To be fair, she did clear this gig in advance with the state ethics commission. She told them she would "identify business opportunities" and "provide consulting services" concerning contracts with "local government entities" with an unnamed company. Although the Ethics Commission gave her a green light, it was based on assurances that she would make no contacts with any state agency or local government entity, would not solicit business or use confidential information obtained from her public position to pinpoint a possible Vitetta deal.
Mann did tell me that she "may have reached out to some regional schools," although she did not make the initial contact. Doesn't that, in and of itself, put undue pressure on school administrators? Does it really matter whether the initial call comes from her?
I believe she has a conflict of interest, and has gone beyond what was authorized by the Pa. Ethics Comm'n.
But what really exacerbates an already dicey question is her position as a member of the Stimulus Oversight Commission. At the time of its opinion, the state ethics commission had no idea that there was going to be a gigantic stimulus package, to say nothing of some state oversight board. It was formed two years after the state ethics opinion, and"reviews, monitors and advises Pennsylvania on its plans for stimulus spending."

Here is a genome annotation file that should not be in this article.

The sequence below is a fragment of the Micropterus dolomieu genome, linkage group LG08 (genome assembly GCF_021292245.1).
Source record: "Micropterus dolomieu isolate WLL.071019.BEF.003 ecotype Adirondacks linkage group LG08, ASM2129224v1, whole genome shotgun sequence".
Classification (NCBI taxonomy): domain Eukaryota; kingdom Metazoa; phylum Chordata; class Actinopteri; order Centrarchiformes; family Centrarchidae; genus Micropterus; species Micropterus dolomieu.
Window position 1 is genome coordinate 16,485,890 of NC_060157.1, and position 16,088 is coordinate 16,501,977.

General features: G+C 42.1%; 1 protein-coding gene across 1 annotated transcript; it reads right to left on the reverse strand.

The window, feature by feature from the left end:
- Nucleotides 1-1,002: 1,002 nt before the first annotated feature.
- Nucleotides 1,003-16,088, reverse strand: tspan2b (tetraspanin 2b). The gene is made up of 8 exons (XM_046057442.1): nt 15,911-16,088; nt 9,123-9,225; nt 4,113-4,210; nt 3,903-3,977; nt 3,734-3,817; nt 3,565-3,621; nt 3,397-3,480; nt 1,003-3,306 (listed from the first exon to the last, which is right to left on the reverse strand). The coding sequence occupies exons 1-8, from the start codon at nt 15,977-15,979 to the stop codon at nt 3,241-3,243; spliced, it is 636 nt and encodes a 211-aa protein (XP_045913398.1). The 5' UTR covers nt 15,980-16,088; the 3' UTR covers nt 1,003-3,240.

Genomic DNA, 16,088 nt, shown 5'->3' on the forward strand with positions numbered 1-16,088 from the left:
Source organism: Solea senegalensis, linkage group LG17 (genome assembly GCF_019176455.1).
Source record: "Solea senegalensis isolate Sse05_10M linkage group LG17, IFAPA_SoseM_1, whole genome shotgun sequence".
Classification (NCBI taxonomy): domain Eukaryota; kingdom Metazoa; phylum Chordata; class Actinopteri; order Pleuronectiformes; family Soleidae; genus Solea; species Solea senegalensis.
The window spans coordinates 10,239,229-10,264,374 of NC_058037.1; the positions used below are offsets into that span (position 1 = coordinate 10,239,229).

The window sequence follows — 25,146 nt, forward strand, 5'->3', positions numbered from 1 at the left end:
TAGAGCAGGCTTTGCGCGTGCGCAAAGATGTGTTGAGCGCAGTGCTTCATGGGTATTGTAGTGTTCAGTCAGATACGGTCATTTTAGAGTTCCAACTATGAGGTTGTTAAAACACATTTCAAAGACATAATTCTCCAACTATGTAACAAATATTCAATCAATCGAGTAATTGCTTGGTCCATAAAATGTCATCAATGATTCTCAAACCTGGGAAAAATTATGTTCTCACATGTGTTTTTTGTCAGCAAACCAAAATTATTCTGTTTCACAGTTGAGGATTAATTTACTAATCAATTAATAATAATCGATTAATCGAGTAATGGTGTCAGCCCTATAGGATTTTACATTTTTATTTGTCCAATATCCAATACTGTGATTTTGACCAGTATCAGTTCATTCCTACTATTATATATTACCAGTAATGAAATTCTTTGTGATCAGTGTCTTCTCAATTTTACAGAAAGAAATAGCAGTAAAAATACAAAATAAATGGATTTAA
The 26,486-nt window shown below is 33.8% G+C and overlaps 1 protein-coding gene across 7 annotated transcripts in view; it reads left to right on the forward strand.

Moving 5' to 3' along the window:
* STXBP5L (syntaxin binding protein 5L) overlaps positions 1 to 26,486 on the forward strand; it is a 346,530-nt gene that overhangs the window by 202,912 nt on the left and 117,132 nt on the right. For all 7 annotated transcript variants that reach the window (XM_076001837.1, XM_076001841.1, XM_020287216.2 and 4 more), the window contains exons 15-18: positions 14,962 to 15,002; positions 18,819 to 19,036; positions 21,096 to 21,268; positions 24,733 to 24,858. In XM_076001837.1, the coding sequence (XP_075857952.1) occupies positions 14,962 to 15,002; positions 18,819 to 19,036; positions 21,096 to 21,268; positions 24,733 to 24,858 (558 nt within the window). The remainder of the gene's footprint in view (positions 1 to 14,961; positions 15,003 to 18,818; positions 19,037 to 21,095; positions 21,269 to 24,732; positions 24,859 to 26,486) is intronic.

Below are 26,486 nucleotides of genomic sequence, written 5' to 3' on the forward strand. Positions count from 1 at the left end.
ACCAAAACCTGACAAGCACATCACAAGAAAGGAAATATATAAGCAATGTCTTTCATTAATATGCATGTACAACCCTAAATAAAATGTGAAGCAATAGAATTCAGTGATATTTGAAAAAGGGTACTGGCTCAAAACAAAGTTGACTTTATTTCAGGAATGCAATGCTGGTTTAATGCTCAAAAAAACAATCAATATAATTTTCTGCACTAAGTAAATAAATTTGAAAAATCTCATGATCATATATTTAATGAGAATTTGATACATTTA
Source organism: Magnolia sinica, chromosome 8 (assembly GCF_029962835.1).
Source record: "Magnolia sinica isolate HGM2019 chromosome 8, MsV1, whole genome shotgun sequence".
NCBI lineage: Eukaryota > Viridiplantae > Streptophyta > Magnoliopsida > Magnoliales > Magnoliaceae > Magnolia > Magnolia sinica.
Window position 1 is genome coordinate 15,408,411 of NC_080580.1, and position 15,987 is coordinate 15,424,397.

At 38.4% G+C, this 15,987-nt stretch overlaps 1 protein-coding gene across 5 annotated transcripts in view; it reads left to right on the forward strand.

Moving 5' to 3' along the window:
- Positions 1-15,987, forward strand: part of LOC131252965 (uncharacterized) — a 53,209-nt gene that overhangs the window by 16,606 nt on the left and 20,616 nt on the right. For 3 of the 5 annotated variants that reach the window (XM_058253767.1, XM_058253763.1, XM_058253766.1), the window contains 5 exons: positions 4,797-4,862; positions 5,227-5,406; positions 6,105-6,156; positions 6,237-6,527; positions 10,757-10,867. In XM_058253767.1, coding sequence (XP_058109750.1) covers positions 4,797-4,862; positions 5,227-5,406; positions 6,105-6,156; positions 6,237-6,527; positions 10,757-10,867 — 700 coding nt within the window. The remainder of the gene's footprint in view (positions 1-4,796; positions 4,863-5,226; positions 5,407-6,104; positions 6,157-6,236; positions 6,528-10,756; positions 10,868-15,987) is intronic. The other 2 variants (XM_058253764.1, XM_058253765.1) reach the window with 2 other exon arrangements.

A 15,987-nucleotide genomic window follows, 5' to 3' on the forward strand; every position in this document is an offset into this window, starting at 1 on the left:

One of the outfits she is monitoring just happens to be Vitetta. According to the Pa. Treasury Department, Vitetta is involved in eight Pennsylvania stimulus projects involving the Department of General Services (DGS 575-3 PH 3 WO 1, DGS 575-3 PH 4 Amendment, DGS 575-3 Amendment 31, DGS 948-68 PH 2 WcO 32), Pa. State System of Higher Education (PASSHE-PROF-2005-43R2) and the Turnpike Commission (4400001072, 4400000696 - Supp 1, 4400000697 - Supp 1). This is over $79,000,000 in stimulus contracts.
As a Vitetta consultant, she is providing about as much oversight as a fox in a hen house. And she never cleared this arrangement.
She needs to step down.